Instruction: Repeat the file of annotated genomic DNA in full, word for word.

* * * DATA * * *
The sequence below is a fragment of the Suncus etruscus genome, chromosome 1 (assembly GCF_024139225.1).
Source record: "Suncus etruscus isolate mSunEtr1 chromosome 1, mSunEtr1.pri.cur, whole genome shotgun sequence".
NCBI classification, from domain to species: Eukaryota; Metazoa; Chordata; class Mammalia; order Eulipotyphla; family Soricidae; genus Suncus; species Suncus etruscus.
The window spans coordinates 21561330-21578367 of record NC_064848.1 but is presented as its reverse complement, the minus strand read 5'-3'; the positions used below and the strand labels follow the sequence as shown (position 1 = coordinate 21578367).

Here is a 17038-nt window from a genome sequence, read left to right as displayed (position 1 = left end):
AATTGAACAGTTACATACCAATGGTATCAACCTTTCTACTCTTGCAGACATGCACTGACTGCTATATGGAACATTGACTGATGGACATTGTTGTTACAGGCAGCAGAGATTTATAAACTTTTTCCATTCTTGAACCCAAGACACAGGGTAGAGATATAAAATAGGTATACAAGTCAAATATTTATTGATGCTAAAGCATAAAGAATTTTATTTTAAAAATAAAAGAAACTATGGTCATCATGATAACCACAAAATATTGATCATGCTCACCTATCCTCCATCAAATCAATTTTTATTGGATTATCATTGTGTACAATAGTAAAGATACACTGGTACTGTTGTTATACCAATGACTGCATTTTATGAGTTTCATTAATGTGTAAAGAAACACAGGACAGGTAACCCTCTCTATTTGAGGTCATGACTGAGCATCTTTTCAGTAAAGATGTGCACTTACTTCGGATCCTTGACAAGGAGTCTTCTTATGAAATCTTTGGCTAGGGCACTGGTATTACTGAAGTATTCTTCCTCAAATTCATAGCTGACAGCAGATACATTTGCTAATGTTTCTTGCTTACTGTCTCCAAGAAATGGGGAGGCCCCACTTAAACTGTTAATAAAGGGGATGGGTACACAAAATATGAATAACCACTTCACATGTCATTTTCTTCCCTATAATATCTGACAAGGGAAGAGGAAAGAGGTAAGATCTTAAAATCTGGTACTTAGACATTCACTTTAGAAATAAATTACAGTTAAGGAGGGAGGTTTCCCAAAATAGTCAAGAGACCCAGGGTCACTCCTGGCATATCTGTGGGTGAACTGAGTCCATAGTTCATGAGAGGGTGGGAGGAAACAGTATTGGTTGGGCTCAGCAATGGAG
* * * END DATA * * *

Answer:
The sequence below is a fragment of the Suncus etruscus genome, chromosome 1 (assembly GCF_024139225.1).
Source record: "Suncus etruscus isolate mSunEtr1 chromosome 1, mSunEtr1.pri.cur, whole genome shotgun sequence".
NCBI classification, from domain to species: Eukaryota; Metazoa; Chordata; class Mammalia; order Eulipotyphla; family Soricidae; genus Suncus; species Suncus etruscus.
The window spans coordinates 21561330-21578367 of record NC_064848.1 but is presented as its reverse complement, the minus strand read 5'-3'; the positions used below and the strand labels follow the sequence as shown (position 1 = coordinate 21578367).

Here is a 17038-nt window from a genome sequence, read left to right as displayed (position 1 = left end):
AATTGAACAGTTACATACCAATGGTATCAACCTTTCTACTCTTGCAGACATGCACTGACTGCTATATGGAACATTGACTGATGGACATTGTTGTTACAGGCAGCAGAGATTTATAAACTTTTTCCATTCTTGAACCCAAGACACAGGGTAGAGATATAAAATAGGTATACAAGTCAAATATTTATTGATGCTAAAGCATAAAGAATTTTATTTTAAAAATAAAAGAAACTATGGTCATCATGATAACCACAAAATATTGATCATGCTCACCTATCCTCCATCAAATCAATTTTTATTGGATTATCATTGTGTACAATAGTAAAGATACACTGGTACTGTTGTTATACCAATGACTGCATTTTATGAGTTTCATTAATGTGTAAAGAAACACAGGACAGGTAACCCTCTCTATTTGAGGTCATGACTGAGCATCTTTTCAGTAAAGATGTGCACTTACTTCGGATCCTTGACAAGGAGTCTTCTTATGAAATCTTTGGCTAGGGCACTGGTATTACTGAAGTATTCTTCCTCAAATTCATAGCTGACAGCAGATACATTTGCTAATGTTTCTTGCTTACTGTCTCCAAGAAATGGGGAGGCCCCACTTAAACTGTTAATAAAGGGGATGGGTACACAAAATATGAATAACCACTTCACATGTCATTTTCTTCCCTATAATATCTGACAAGGGAAGAGGAAAGAGGTAAGATCTTAAAATCTGGTACTTAGACATTCACTTTAGAAATAAATTACAGTTAAGGAGGGAGGTTTCCCAAAATAGTCAAGAGACCCAGGGTCACTCCTGGCATATCTGTGGGTGAACTGAGTCCATAGTTCATGAGAGGGTGGGAGGAAACAGTATTGGTTGGGCTCAGCAATGGAG